The dead have their own highways, marked with coffin stones, lychgates, and monoliths. They course for miles in straight lines, undisturbed by the living, save when it is necessary to ferry mortal remains to their final rest. Otherwise, these roads are traveled only by luminous corpse candles, floating just off the ground, ranging between the churchyard and the homes of the recently deceased.
The origin of the Corpse Roads can be traced to medieval England at a time when a rise in population created intense competition among churches to retain and attract parishioners. This led to increased church building, including lucrative funerary services. As the distances between a church and its flock increased, certain amenities became necessary, such as Corpse Roads.
Belief of the day dictated that a straight path must be taken between the home of the deceased and the church yard, lest the spirit become lost. It is also necessary to travel with the feet pointing toward the destination, so that the individual is not tempted to return home. The fear of revenants, or returning spirits, was very real, requiring that certain precautionary measures be taken. Lychgates and bridges were common, as these man-made constructions cannot be navigated by the dead without guidance from the living. In Ireland, it is said that if an occupied coffin touches the ground for too long, fear gortach, or “hungry grass,” will grow, installing ravenous hunger in anyone who treads on it. For this purpose, coffin stones were installed at intervals along the path, so that those who couldn’t afford a carriage could set their burdens down and rest.
Corpse Roads were lonely places by necessity, requiring their construction to be clear of intersecting roads, farmland, or frequently used public spaces. Should they cross a field of crops or livestock, the plants would wither and the animals sicken. Typically, they would spoke outward from the churchyard toward the various towns or villages, well away from oft treaded paths.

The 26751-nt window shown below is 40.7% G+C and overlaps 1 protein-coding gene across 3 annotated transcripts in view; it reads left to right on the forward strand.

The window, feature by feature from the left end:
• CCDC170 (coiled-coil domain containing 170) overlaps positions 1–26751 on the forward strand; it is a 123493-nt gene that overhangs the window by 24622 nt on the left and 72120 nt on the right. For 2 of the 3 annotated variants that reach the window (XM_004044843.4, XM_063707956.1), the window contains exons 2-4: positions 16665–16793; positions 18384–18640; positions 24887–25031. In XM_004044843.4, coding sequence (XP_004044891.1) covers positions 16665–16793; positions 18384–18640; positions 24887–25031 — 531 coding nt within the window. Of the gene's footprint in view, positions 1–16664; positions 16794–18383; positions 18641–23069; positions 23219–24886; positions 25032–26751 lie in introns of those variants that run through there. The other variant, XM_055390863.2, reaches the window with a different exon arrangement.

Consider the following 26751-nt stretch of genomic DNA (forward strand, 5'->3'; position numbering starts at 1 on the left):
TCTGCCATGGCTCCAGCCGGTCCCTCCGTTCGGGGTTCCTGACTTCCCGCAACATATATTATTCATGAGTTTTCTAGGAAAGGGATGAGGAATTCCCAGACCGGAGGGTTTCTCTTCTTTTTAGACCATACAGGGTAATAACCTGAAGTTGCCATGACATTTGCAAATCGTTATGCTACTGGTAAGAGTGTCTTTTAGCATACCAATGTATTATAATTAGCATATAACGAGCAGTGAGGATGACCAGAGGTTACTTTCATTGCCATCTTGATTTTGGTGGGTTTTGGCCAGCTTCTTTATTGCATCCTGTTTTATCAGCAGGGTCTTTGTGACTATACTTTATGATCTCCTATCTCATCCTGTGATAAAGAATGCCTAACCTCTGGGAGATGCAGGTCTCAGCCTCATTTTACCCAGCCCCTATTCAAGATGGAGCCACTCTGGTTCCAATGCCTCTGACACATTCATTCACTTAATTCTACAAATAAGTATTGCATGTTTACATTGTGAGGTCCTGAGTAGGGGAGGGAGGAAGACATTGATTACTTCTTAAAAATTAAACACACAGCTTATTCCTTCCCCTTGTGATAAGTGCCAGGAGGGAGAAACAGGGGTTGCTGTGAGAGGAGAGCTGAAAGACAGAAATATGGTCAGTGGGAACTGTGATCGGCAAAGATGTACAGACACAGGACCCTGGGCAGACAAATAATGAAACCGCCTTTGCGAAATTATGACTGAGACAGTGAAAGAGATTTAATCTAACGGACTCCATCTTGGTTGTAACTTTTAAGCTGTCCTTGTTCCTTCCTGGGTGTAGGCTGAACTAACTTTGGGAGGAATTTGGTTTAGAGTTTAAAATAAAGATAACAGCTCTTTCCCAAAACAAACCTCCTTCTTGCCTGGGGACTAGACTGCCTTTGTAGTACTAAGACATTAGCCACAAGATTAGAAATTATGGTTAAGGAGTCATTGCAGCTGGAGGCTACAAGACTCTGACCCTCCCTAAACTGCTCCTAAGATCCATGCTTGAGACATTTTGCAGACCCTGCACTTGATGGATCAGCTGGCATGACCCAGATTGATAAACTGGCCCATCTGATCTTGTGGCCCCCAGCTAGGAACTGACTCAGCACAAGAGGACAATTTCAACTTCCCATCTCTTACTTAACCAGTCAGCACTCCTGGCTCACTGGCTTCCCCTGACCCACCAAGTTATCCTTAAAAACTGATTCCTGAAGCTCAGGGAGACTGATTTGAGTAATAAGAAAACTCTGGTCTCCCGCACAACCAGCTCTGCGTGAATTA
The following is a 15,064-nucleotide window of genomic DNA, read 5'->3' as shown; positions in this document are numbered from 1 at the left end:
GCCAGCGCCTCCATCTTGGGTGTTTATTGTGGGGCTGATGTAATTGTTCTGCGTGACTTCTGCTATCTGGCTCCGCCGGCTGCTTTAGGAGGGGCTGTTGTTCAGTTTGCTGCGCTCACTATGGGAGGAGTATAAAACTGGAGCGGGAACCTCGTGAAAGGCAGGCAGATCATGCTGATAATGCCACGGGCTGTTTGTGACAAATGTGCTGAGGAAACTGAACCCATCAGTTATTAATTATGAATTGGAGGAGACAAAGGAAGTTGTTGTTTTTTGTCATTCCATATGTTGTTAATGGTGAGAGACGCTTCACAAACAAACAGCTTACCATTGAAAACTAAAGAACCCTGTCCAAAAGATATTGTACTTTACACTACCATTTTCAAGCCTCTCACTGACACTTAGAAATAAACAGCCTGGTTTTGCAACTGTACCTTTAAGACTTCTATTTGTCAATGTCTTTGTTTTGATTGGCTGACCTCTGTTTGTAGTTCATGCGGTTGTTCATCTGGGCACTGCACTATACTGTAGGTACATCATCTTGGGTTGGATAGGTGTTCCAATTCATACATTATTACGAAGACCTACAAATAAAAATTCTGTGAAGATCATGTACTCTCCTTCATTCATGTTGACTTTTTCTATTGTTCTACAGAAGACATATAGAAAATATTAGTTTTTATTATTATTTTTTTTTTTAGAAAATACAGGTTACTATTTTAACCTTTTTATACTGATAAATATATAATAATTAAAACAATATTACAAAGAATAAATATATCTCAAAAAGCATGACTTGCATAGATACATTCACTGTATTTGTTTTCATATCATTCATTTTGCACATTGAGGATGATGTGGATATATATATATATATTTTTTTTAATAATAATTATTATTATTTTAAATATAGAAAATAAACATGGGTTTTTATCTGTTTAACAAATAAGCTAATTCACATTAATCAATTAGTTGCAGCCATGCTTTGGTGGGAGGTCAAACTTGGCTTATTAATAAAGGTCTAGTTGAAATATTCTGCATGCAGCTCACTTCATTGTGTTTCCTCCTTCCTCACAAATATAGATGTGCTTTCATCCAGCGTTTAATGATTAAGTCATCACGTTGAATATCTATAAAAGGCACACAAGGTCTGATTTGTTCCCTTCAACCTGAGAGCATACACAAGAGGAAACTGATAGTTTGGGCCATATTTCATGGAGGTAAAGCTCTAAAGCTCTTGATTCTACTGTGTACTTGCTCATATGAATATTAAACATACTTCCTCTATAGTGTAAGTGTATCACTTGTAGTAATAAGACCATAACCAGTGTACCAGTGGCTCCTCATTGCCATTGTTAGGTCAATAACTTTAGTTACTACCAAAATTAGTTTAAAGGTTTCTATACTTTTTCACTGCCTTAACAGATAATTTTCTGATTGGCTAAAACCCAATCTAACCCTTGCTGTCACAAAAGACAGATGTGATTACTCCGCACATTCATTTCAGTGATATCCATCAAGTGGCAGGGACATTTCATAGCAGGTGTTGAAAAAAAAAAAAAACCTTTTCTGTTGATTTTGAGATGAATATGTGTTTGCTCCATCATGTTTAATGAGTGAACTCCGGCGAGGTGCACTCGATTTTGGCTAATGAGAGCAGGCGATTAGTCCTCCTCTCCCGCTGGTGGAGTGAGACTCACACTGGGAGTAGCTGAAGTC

A closely related phenomenon is that of the corpse candles. They appear as pale blue, glowing lights that float just above the ground and travel in straight lines along the corpse roads. Most reports describe the lights as manifesting at the homes of the recently dead and following just behind or a bit ahead of the funeral procession, along the road and to the cemetery. Alternate versions maintain that the lights are omens, appearing above the homes of those who are soon to die or at the site of a grave that has yet to be dug.
Today, most of these roads have been lost to the centuries, but not to memory. Consider the folklore surrounding the Feast of Saint Mark. On the eve of the feast, April 24, between the hours of 11 pm and 1 am, it is tradition to hold a vigil, or watch, at churchyards or corpse roads. It’s said that at this time, the spirits of the recently departed can be seen making their ghostly procession down the road and to the cemetery.